The chaos of the post-war world is made manifest by fire in the town which brings the citizens into the square and sends debris flying from windows and rooftops into the streets below. Toshiko is eventually made to realise that there is no good left in Tadashi, and, as she tells a fellow dancer in the closing scenes, even if his feelings for her are genuine she owes him nothing because them. This final declaration may be a mild misstep as it paints Toshiko and women in general as enablers of male corruption, placing the blame of societal decline on women who continue to love problematic men despite their badness in the mistaken belief that love alone can redeem them. Nevertheless, it is also a kind of defiant advocation for a new post-war world in which greed and selfishness will not be tolerated and a woman’s right to make her own decisions both in terms of her romantic future and the direction of her life in general are never in question. Toshiko has made her choice and chosen not to live in the world of men like Tadashi but in a better, kinder one free of his constraint and finally on her own terms.


Akatombo

My Love Has Been Burning (わが恋は燃えぬ, Kenji Mizoguchi, 1949)

My love has been burning posterAmong the many parallels that could be drawn between the Meiji Restoration and the immediate post-war period, the most obvious is that each provided a clear opportunity for social change along with a moment of frozen introspection and internal debate about what the new promised future ought to look like. Following Victory of Women and The Love of the Actress Sumako, Kenji Mizoguchi completed a loose trilogy of films dealing with the theme of female emancipation with My Love Has Been Burning (わが恋は燃えぬ, Waga Koi wa Moenu), returning once again to the broken promises of Meiji as its heroine discovers that old ideas don’t change so quickly and even those who claim to be better will often disappoint.

The film opens in the early 1880s as a teenage Eiko Hirayama (Kinuyo Tanaka) attends a rally to celebrate the arrival of noted feminist Toshiko Kishida (Kuniko Miyake). Eiko, a committed social liberal from a conservative middle-class family, went to see her idol in the company of a childhood friend, Hayase (Eitaro Ozawa), who is shortly going to Tokyo to study and join the democratic revolution. He halfheartedly asks Eiko to come with him, but knows that she won’t because her parents will refuse permission and she will not disobey them. Soon after, Eiko’s loyalty to her family is weakened when the family’s maid, Chiyo (Mitsuko Mito), is sold to a brothel by her father. Devastated, Eiko asks her parents for the money to buy her back but they refuse, regarding Chiyo’s sacrifice as noble and in line with filial traditional. If Chiyo had refused (not that she had the right or power to refuse), her parents would starve. Eiko rushes back to the docks, but she is too late, Chiyo and Hayase have both departed for the capital and extremely different fates.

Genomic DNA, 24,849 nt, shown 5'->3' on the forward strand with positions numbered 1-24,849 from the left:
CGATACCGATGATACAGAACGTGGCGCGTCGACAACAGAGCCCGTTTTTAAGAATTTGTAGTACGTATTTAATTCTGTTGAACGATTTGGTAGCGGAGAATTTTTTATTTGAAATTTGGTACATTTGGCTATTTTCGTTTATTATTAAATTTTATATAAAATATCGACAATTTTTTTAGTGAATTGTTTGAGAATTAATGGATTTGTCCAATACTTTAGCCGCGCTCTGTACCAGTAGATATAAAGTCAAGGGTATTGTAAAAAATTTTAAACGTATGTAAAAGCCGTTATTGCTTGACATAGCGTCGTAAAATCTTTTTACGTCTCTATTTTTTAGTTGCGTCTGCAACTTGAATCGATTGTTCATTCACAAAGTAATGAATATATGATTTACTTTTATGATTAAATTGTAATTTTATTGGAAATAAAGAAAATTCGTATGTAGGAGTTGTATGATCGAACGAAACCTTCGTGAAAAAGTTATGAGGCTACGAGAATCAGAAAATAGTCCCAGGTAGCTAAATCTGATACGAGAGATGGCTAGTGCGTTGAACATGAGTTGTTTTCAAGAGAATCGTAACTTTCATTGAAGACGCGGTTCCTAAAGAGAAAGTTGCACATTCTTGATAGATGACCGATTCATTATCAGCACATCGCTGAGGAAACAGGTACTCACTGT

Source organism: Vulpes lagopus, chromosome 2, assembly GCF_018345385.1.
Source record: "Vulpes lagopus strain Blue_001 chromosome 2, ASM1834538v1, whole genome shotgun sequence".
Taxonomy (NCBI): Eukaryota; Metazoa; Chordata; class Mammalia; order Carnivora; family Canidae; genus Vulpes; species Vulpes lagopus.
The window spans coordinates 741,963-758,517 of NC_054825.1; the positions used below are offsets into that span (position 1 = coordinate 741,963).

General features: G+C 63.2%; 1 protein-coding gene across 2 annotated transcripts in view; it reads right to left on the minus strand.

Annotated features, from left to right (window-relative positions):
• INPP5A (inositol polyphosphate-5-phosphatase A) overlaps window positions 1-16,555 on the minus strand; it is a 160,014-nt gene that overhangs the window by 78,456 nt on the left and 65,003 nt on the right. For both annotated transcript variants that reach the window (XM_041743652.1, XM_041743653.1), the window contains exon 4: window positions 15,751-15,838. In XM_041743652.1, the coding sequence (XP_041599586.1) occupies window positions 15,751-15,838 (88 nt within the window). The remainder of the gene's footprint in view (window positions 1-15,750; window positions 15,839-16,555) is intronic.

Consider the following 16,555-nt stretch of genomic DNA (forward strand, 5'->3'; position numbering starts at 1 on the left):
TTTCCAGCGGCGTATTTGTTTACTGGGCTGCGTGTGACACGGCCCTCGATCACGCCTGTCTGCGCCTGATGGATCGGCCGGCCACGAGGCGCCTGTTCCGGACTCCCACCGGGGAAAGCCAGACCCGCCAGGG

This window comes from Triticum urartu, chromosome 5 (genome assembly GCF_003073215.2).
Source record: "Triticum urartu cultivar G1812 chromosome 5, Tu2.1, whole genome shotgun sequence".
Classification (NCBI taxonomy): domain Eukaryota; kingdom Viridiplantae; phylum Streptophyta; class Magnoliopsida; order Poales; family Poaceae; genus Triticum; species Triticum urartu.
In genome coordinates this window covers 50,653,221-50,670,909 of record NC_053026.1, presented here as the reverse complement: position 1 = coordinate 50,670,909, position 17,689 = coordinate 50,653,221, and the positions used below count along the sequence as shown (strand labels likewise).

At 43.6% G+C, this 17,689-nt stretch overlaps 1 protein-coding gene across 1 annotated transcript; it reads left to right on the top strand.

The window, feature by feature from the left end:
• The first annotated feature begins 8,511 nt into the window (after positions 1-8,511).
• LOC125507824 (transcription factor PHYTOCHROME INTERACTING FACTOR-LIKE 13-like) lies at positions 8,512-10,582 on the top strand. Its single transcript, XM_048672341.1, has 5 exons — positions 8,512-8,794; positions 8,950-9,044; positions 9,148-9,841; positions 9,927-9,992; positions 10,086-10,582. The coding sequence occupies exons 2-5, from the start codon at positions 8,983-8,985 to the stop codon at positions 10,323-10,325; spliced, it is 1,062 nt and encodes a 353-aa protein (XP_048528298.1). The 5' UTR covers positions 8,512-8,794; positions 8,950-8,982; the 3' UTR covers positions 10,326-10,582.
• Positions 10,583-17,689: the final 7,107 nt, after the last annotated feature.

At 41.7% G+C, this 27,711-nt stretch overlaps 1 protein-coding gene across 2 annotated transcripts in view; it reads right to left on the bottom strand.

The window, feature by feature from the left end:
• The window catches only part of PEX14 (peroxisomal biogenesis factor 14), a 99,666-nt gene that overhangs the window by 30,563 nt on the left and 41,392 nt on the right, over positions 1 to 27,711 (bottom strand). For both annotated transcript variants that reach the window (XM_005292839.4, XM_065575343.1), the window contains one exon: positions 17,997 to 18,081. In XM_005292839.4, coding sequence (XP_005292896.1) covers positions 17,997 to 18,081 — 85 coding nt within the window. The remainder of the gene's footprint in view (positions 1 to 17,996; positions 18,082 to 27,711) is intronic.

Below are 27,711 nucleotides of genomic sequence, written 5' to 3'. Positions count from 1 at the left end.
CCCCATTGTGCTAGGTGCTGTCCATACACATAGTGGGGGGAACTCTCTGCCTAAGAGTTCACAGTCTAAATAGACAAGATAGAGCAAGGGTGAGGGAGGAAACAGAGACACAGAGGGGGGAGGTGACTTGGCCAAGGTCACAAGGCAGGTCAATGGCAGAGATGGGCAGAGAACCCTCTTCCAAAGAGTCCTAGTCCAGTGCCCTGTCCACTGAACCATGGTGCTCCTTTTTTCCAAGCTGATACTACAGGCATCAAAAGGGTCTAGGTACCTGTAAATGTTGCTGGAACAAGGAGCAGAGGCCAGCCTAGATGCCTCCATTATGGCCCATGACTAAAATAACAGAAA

After her family situation declines still further and Eiko decides it is impossible for her to remain under her father’s roof, she makes her own way to the city but finds it not quite so welcoming as she’d assumed it to be. Hayase is not overjoyed to see her. He merely asks if she has finally decided to marry him and becomes petulant when she reaffirms her intention to study even if she implies that she intends to marry him at a later date. During his time apart from her, Hayase has been working for the fledgling Liberal Party agitating for wider democratic rights and the expansion of the franchise, though he is irritated still further when his mentor, Omoi (Ichiro Sugai) – the leader of the socialists, is supportive of Eiko’s ambitions and agrees to find a job for her working on the party paper.